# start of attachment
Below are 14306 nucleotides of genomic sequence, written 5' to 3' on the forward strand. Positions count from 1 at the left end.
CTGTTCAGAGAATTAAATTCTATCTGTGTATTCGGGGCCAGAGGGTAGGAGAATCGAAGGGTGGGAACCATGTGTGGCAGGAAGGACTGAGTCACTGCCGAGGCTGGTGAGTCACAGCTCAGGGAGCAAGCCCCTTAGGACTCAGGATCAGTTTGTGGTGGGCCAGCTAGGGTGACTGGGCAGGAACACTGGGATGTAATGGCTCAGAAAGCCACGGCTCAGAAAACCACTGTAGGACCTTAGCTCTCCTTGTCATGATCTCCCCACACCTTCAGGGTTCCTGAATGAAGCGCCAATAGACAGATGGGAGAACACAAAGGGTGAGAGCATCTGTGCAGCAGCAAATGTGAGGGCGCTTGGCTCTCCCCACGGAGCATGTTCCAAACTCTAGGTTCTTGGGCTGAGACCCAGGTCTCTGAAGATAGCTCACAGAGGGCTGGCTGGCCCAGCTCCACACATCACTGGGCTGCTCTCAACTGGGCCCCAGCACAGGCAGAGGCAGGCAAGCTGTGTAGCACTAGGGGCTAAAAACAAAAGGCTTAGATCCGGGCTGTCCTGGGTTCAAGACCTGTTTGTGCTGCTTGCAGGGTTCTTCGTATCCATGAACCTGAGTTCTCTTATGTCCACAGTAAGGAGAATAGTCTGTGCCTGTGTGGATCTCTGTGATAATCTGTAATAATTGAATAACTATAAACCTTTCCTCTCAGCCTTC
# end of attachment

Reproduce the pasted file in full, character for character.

Below are 14306 nucleotides of genomic sequence, written 5' to 3' on the forward strand. Positions count from 1 at the left end.
CTGTTCAGAGAATTAAATTCTATCTGTGTATTCGGGGCCAGAGGGTAGGAGAATCGAAGGGTGGGAACCATGTGTGGCAGGAAGGACTGAGTCACTGCCGAGGCTGGTGAGTCACAGCTCAGGGAGCAAGCCCCTTAGGACTCAGGATCAGTTTGTGGTGGGCCAGCTAGGGTGACTGGGCAGGAACACTGGGATGTAATGGCTCAGAAAGCCACGGCTCAGAAAACCACTGTAGGACCTTAGCTCTCCTTGTCATGATCTCCCCACACCTTCAGGGTTCCTGAATGAAGCGCCAATAGACAGATGGGAGAACACAAAGGGTGAGAGCATCTGTGCAGCAGCAAATGTGAGGGCGCTTGGCTCTCCCCACGGAGCATGTTCCAAACTCTAGGTTCTTGGGCTGAGACCCAGGTCTCTGAAGATAGCTCACAGAGGGCTGGCTGGCCCAGCTCCACACATCACTGGGCTGCTCTCAACTGGGCCCCAGCACAGGCAGAGGCAGGCAAGCTGTGTAGCACTAGGGGCTAAAAACAAAAGGCTTAGATCCGGGCTGTCCTGGGTTCAAGACCTGTTTGTGCTGCTTGCAGGGTTCTTCGTATCCATGAACCTGAGTTCTCTTATGTCCACAGTAAGGAGAATAGTCTGTGCCTGTGTGGATCTCTGTGATAATCTGTAATAATTGAATAACTATAAACCTTTCCTCTCAGCCTTC